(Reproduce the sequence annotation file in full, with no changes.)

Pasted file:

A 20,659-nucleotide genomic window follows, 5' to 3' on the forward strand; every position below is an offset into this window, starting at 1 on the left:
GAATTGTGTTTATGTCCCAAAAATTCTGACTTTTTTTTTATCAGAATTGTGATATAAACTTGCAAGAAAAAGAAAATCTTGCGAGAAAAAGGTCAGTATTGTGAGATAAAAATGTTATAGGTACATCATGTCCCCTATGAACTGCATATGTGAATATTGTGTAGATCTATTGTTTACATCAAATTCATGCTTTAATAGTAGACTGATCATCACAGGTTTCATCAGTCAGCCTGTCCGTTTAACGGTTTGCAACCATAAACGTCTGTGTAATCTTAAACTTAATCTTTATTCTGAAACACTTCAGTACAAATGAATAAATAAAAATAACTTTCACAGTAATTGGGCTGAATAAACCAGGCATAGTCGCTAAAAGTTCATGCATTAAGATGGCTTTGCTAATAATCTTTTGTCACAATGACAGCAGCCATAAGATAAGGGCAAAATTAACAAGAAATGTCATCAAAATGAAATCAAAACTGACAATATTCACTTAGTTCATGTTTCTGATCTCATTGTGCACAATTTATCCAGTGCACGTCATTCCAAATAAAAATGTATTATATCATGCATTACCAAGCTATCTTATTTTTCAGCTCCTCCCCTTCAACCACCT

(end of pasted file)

A 20,659-nucleotide genomic window follows, 5' to 3' on the forward strand; every position below is an offset into this window, starting at 1 on the left:
GAATTGTGTTTATGTCCCAAAAATTCTGACTTTTTTTTTATCAGAATTGTGATATAAACTTGCAAGAAAAAGAAAATCTTGCGAGAAAAAGGTCAGTATTGTGAGATAAAAATGTTATAGGTACATCATGTCCCCTATGAACTGCATATGTGAATATTGTGTAGATCTATTGTTTACATCAAATTCATGCTTTAATAGTAGACTGATCATCACAGGTTTCATCAGTCAGCCTGTCCGTTTAACGGTTTGCAACCATAAACGTCTGTGTAATCTTAAACTTAATCTTTATTCTGAAACACTTCAGTACAAATGAATAAATAAAAATAACTTTCACAGTAATTGGGCTGAATAAACCAGGCATAGTCGCTAAAAGTTCATGCATTAAGATGGCTTTGCTAATAATCTTTTGTCACAATGACAGCAGCCATAAGATAAGGGCAAAATTAACAAGAAATGTCATCAAAATGAAATCAAAACTGACAATATTCACTTAGTTCATGTTTCTGATCTCATTGTGCACAATTTATCCAGTGCACGTCATTCCAAATAAAAATGTATTATATCATGCATTACCAAGCTATCTTATTTTTCAGCTCCTCCCCTTCAACCACCT